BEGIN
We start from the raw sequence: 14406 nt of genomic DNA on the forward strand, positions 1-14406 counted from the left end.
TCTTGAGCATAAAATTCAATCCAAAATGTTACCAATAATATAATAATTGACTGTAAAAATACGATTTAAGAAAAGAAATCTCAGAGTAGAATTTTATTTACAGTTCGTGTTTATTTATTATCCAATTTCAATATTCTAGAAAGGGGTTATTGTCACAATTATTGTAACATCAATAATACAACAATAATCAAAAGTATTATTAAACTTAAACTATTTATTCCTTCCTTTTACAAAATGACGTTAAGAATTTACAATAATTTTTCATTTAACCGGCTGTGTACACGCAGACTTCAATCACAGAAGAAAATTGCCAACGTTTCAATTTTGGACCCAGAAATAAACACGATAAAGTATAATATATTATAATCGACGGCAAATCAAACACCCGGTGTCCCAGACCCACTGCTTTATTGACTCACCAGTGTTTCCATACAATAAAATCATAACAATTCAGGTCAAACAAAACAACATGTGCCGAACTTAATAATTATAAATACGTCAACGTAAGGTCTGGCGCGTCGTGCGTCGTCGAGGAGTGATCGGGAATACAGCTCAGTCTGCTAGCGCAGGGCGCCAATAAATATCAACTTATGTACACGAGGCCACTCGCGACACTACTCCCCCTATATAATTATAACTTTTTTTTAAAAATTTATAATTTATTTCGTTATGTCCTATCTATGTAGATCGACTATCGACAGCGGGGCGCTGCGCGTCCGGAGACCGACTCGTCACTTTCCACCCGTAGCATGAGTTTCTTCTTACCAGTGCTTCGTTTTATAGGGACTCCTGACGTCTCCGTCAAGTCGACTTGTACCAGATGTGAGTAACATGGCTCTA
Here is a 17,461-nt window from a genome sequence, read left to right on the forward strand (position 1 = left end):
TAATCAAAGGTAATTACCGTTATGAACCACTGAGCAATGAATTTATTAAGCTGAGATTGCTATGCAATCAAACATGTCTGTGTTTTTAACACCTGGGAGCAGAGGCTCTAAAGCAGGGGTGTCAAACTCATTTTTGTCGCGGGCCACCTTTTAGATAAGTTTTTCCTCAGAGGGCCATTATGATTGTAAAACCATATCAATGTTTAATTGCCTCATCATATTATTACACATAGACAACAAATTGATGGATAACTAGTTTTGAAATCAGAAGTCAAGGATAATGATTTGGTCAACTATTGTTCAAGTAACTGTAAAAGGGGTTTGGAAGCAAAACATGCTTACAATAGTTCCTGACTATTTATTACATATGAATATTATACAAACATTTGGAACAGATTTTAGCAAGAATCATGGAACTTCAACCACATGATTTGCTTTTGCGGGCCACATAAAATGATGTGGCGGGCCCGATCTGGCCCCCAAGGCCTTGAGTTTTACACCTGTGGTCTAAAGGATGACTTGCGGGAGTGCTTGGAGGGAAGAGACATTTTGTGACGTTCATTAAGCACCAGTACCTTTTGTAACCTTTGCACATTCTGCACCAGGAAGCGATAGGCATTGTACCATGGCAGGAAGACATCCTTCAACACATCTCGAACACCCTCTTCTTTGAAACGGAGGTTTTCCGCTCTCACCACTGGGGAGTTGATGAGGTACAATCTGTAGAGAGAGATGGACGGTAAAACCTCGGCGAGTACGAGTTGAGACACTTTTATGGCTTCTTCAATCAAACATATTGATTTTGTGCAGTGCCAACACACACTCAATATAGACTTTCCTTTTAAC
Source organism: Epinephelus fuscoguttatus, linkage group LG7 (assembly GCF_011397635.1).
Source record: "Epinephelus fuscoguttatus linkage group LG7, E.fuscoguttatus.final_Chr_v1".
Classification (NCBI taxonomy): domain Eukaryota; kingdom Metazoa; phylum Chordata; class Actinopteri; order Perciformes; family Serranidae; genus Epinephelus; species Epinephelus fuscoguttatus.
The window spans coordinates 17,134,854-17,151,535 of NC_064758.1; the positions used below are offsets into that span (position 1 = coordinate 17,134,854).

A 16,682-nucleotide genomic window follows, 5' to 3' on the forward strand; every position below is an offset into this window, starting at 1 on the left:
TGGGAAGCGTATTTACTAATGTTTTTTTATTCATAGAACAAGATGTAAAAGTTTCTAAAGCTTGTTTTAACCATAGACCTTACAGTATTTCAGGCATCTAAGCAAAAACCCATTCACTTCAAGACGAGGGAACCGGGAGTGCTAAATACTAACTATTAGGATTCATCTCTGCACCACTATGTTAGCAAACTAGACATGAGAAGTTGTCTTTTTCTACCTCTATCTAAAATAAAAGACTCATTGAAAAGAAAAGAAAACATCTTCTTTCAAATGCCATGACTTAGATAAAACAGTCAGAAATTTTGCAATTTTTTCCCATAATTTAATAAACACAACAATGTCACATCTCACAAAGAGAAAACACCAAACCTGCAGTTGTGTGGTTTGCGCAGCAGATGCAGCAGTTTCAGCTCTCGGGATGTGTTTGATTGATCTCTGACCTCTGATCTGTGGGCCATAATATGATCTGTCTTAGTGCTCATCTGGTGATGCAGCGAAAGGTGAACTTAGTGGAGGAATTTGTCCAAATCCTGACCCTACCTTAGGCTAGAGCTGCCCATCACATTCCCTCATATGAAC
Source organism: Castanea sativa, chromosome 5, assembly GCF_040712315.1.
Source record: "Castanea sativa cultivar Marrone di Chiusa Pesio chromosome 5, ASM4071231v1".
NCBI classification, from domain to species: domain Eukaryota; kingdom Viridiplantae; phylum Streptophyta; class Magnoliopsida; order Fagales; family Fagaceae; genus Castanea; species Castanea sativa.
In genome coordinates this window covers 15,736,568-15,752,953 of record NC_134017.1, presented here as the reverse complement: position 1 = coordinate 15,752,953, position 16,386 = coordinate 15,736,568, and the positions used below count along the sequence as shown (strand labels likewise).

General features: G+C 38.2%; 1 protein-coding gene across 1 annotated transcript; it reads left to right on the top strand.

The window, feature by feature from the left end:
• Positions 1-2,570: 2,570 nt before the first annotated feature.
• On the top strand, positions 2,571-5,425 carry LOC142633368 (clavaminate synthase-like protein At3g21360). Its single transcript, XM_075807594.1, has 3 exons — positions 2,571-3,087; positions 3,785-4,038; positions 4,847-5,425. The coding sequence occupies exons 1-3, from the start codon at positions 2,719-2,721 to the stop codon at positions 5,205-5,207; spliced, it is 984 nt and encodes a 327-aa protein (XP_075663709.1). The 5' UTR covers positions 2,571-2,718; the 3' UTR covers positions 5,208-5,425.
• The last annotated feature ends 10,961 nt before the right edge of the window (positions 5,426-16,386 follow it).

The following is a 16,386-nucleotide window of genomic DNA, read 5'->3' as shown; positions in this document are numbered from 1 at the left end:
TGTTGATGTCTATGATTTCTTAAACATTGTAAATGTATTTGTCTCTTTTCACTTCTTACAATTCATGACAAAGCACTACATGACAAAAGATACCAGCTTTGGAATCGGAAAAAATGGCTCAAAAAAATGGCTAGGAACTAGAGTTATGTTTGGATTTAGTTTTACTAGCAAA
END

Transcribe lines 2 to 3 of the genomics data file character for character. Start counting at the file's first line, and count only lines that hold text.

TCTTGAGCATAAAATTCAATCCAAAATGTTACCAATAATATAATAATTGACTGTAAAAATACGATTTAAGAAAAGAAATCTCAGAGTAGAATTTTATTTACAGTTCGTGTTTATTTATTATCCAATTTCAATATTCTAGAAAGGGGTTATTGTCACAATTATTGTAACATCAATAATACAACAATAATCAAAAGTATTATTAAACTTAAACTATTTATTCCTTCCTTTTACAAAATGACGTTAAGAATTTACAATAATTTTTCATTTAACCGGCTGTGTACACGCAGACTTCAATCACAGAAGAAAATTGCCAACGTTTCAATTTTGGACCCAGAAATAAACACGATAAAGTATAATATATTATAATCGACGGCAAATCAAACACCCGGTGTCCCAGACCCACTGCTTTATTGACTCACCAGTGTTTCCATACAATAAAATCATAACAATTCAGGTCAAACAAAACAACATGTGCCGAACTTAATAATTATAAATACGTCAACGTAAGGTCTGGCGCGTCGTGCGTCGTCGAGGAGTGATCGGGAATACAGCTCAGTCTGCTAGCGCAGGGCGCCAATAAATATCAACTTATGTACACGAGGCCACTCGCGACACTACTCCCCCTATATAATTATAACTTTTTTTTAAAAATTTATAATTTATTTCGTTATGTCCTATCTATGTAGATCGACTATCGACAGCGGGGCGCTGCGCGTCCGGAGACCGACTCGTCACTTTCCACCCGTAGCATGAGTTTCTTCTTACCAGTGCTTCGTTTTATAGGGACTCCTGACGTCTCCGTCAAGTCGACTTGTACCAGATGTGAGTAACATGGCTCTA
Here is a 17,461-nt window from a genome sequence, read left to right on the forward strand (position 1 = left end):